There has been an increase in hate crimes and community tensions since last week's referendum.
Initial figures show an increase of 57 per cent in reported incidents between Thursday and Sunday, compared with the same days four weeks earlier, the National Police Chiefs' Council said; 85 incidents were reported compared with 54 during the earlier period.
Racist graffiti was found scrawled across the doors of the Polish Social and Cultural Centre (POSK) in Hammersmith, west London, on Sunday.
In another incident in Huntingdon, Polish origin schoolchildren received cards calling them "vermi" who must "leave the EU."
In Barnsley, a TV correspondent noted that within five minutes three different people had shouted, "Send them home", while a huge banner was unfurled in Newcastle calling for "repatriation" of migrants.
The Muslim Council of Britain has compiled a dossier of reported racist and Islamophobic incidents since the result of the referendum was announced on Friday morning.
In a CNN debate on the issue on Monday, Hannan, an ECR group deputy and one of the leading Leave campaigners, fiercely denied that the rise had anything to do with the Leave campaign.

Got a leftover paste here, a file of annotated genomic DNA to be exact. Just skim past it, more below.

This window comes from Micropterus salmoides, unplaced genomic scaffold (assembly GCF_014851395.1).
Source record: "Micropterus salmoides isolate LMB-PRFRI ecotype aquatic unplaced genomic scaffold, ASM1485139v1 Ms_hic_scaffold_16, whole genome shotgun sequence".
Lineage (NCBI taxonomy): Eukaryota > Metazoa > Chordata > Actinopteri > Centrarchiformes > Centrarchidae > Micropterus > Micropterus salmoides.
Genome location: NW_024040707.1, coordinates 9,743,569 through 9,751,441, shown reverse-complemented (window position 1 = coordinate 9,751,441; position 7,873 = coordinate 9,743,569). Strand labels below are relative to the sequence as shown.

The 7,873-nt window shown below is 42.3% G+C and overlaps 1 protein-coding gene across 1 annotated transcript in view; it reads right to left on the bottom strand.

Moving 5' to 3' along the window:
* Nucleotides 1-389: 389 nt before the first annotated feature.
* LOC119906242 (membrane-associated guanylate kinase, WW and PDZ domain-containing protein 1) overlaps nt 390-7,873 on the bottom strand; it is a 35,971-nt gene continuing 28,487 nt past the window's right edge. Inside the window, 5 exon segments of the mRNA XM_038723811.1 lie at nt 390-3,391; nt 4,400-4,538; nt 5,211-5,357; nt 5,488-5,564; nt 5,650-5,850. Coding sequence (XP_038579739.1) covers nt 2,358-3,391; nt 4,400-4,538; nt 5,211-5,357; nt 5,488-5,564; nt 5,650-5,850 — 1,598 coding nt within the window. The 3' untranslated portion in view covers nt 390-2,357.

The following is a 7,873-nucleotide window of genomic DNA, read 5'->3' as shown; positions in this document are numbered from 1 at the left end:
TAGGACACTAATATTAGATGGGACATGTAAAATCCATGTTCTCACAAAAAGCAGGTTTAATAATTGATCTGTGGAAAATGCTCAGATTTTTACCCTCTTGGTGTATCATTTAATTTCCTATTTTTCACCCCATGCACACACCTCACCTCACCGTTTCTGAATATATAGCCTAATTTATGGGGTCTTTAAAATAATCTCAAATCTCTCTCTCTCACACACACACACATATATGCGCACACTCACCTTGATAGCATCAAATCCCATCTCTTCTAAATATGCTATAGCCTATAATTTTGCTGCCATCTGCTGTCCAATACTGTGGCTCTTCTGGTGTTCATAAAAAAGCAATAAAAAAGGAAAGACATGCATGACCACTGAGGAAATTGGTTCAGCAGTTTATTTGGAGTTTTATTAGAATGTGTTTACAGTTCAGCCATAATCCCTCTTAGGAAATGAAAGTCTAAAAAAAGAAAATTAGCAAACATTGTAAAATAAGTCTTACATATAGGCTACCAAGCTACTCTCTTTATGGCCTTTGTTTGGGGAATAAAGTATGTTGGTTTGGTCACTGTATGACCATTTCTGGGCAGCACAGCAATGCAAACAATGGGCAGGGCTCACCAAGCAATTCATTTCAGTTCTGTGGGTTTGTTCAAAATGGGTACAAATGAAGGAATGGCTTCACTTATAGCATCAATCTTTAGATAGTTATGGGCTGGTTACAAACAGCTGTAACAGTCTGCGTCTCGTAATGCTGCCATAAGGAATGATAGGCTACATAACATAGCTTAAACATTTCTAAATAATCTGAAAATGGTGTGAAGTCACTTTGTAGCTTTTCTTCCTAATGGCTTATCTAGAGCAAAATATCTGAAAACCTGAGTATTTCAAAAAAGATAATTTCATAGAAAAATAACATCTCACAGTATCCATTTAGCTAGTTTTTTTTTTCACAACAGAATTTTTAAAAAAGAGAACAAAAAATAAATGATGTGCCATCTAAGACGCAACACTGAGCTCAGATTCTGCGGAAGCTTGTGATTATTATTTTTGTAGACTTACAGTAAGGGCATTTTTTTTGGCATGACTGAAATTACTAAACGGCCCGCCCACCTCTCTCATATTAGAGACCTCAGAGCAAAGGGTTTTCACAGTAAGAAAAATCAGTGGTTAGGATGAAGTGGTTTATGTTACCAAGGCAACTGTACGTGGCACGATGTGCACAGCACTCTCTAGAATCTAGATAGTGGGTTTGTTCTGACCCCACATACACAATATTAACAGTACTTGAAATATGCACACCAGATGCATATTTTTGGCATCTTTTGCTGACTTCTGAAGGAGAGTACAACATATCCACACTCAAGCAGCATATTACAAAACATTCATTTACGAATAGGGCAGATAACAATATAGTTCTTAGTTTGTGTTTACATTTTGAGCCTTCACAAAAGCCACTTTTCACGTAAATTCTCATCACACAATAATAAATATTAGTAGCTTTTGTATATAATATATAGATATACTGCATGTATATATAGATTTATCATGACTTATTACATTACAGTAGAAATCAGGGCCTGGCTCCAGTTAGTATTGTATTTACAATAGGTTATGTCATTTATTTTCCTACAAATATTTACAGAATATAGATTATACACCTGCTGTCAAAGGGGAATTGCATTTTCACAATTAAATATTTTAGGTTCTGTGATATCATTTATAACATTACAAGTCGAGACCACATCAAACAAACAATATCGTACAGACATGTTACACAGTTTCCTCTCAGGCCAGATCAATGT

When it was pointed out that the Leave camp had made migration and immigration central planks of their call for the UK to leave the EU and asked if the incidents were connected to this, Hannan said, "This apparent increase in racist attacks in the UK has nothing to do with our campaign. You will always get people who do these sorts of things."
However, Humza Yousaf, of the Scottish Nationalist Party, hit back saying, "For Hannan to say this is outrageous. He should be ashamed of himself."
Elsewhere, the European Network Against Racism (ENAR) said it was "extremely concerned" by the "numerous" reports of racist speech and attacks aimed at Polish, Muslim and other Black and ethnic minorities in the UK.
It called on UK political leaders to "strongly" respond to and publicly condemn the incidents, as well as prevent a further rise in hate crimes.
Amel Yacef, new ENAR chairman, said, "Xenophobic and racist discourses were part of the campaign in the run-up to the referendum. These latest incidents show that political hate speech can escalate into real life and have a very tangible and destructive effect on minority communities in the UK.
"Police and law enforcement authorities must adequately investigate and prosecute these incidents as hate crimes and ensure the perpetrators are brought to justice.
"UK leaders and politicians must speak out against and challenge hatred and prejudice and the discourses that fuel them. They should ensure hate crimes are addressed. They should also take concrete measures to counter cross-community division and support such initiatives at local level.
"In the current divisive context, political leaders must ensure that all members of society feel worthy of security, protection and wellbeing"
Yacef added: "British society should not give in to revengeful racist nationalism against communities who have steadfastly contributed to the growth and sustainability of the UK economy and society.
"When the backlash of the Brexit vote is likely to hit the UK economy, the last thing the UK society wants is to alienate and divide its communities."